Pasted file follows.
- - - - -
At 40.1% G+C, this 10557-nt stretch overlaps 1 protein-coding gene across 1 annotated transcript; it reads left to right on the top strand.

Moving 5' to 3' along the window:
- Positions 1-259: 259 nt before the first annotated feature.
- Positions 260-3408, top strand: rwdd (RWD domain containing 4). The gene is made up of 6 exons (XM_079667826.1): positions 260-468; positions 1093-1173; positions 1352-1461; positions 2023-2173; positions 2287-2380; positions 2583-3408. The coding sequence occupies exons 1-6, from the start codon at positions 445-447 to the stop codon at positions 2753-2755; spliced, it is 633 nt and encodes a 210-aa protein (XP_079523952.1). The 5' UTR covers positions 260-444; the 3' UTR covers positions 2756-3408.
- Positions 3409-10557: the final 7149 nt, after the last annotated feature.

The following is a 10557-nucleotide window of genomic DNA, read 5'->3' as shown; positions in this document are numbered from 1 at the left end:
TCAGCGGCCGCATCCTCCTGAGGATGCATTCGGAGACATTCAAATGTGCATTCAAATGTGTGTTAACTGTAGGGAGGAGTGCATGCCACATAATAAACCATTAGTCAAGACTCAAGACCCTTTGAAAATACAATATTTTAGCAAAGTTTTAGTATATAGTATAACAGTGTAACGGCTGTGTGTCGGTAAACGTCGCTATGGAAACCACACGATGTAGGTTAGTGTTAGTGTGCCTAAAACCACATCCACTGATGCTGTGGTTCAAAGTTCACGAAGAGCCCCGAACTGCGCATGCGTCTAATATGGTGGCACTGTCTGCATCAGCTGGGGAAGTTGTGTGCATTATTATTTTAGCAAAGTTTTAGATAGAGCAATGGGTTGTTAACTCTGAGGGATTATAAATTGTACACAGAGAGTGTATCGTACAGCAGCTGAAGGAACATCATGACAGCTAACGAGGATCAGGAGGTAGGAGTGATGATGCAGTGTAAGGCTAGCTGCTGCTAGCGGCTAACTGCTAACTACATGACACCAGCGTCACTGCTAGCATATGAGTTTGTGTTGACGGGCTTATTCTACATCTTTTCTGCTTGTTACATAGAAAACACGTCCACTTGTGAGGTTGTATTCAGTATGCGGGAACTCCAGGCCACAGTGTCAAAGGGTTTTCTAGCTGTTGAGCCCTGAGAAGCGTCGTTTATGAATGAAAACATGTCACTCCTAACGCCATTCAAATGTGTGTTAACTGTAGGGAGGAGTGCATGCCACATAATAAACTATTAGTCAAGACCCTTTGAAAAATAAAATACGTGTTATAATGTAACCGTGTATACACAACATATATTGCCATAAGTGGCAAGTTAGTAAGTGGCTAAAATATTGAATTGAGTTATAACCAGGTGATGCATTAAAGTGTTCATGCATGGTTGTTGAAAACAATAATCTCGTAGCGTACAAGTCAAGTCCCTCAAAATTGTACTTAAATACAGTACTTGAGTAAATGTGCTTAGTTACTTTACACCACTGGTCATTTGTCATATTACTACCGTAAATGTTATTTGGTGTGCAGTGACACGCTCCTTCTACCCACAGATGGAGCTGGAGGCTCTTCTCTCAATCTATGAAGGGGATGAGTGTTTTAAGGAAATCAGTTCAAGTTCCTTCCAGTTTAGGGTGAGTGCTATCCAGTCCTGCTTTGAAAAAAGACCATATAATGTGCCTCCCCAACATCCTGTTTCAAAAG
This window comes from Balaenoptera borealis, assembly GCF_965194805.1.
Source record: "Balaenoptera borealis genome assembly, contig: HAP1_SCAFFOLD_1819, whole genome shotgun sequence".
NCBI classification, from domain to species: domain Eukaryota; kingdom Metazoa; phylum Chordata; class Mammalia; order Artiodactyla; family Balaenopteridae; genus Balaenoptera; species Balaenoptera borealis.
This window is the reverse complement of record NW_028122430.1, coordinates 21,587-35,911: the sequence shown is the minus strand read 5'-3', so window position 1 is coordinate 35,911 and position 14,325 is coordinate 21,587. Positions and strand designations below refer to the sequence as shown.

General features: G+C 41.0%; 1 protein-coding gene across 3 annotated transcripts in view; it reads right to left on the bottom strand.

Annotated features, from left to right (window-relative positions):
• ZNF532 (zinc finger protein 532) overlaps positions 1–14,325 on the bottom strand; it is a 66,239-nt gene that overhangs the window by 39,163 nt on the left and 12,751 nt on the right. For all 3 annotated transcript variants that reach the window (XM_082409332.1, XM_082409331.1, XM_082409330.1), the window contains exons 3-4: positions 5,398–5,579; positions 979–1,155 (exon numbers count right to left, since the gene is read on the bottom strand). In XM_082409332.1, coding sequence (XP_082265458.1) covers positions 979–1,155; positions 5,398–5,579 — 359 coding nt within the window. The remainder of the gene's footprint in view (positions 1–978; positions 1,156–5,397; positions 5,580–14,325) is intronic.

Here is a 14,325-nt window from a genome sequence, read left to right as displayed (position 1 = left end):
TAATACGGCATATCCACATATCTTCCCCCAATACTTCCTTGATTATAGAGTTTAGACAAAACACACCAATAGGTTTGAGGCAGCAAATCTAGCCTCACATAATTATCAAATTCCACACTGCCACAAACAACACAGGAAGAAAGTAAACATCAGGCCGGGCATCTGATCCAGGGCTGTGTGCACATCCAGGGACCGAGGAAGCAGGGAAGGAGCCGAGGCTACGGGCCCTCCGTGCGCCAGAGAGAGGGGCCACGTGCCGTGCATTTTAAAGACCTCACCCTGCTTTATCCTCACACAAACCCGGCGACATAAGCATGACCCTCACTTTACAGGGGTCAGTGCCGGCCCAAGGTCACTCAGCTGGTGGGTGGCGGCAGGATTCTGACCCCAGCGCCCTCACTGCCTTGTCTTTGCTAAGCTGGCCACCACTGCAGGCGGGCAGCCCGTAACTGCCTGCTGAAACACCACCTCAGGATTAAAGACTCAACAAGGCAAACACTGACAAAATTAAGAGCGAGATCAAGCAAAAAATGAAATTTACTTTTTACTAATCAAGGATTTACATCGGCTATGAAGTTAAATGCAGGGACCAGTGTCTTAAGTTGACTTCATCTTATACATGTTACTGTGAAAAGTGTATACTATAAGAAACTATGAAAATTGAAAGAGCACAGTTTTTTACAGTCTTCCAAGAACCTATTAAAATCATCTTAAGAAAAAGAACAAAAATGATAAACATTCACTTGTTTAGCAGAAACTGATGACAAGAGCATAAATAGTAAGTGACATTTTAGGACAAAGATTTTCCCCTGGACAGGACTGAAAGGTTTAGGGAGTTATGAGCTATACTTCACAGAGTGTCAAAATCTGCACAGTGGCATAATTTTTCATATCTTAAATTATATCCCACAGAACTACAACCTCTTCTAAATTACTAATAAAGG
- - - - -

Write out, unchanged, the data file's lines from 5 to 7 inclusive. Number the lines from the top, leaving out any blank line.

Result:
- Positions 3409-10557: the final 7149 nt, after the last annotated feature.

The following is a 10557-nucleotide window of genomic DNA, read 5'->3' as shown; positions in this document are numbered from 1 at the left end:
TCAGCGGCCGCATCCTCCTGAGGATGCATTCGGAGACATTCAAATGTGCATTCAAATGTGTGTTAACTGTAGGGAGGAGTGCATGCCACATAATAAACCATTAGTCAAGACTCAAGACCCTTTGAAAATACAATATTTTAGCAAAGTTTTAGTATATAGTATAACAGTGTAACGGCTGTGTGTCGGTAAACGTCGCTATGGAAACCACACGATGTAGGTTAGTGTTAGTGTGCCTAAAACCACATCCACTGATGCTGTGGTTCAAAGTTCACGAAGAGCCCCGAACTGCGCATGCGTCTAATATGGTGGCACTGTCTGCATCAGCTGGGGAAGTTGTGTGCATTATTATTTTAGCAAAGTTTTAGATAGAGCAATGGGTTGTTAACTCTGAGGGATTATAAATTGTACACAGAGAGTGTATCGTACAGCAGCTGAAGGAACATCATGACAGCTAACGAGGATCAGGAGGTAGGAGTGATGATGCAGTGTAAGGCTAGCTGCTGCTAGCGGCTAACTGCTAACTACATGACACCAGCGTCACTGCTAGCATATGAGTTTGTGTTGACGGGCTTATTCTACATCTTTTCTGCTTGTTACATAGAAAACACGTCCACTTGTGAGGTTGTATTCAGTATGCGGGAACTCCAGGCCACAGTGTCAAAGGGTTTTCTAGCTGTTGAGCCCTGAGAAGCGTCGTTTATGAATGAAAACATGTCACTCCTAACGCCATTCAAATGTGTGTTAACTGTAGGGAGGAGTGCATGCCACATAATAAACTATTAGTCAAGACCCTTTGAAAAATAAAATACGTGTTATAATGTAACCGTGTATACACAACATATATTGCCATAAGTGGCAAGTTAGTAAGTGGCTAAAATATTGAATTGAGTTATAACCAGGTGATGCATTAAAGTGTTCATGCATGGTTGTTGAAAACAATAATCTCGTAGCGTACAAGTCAAGTCCCTCAAAATTGTACTTAAATACAGTACTTGAGTAAATGTGCTTAGTTACTTTACACCACTGGTCATTTGTCATATTACTACCGTAAATGTTATTTGGTGTGCAGTGACACGCTCCTTCTACCCACAGATGGAGCTGGAGGCTCTTCTCTCAATCTATGAAGGGGATGAGTGTTTTAAGGAAATCAGTTCAAGTTCCTTCCAGTTTAGGGTGAGTGCTATCCAGTCCTGCTTTGAAAAAAGACCATATAATGTGCCTCCCCAACATCCTGTTTCAAAAG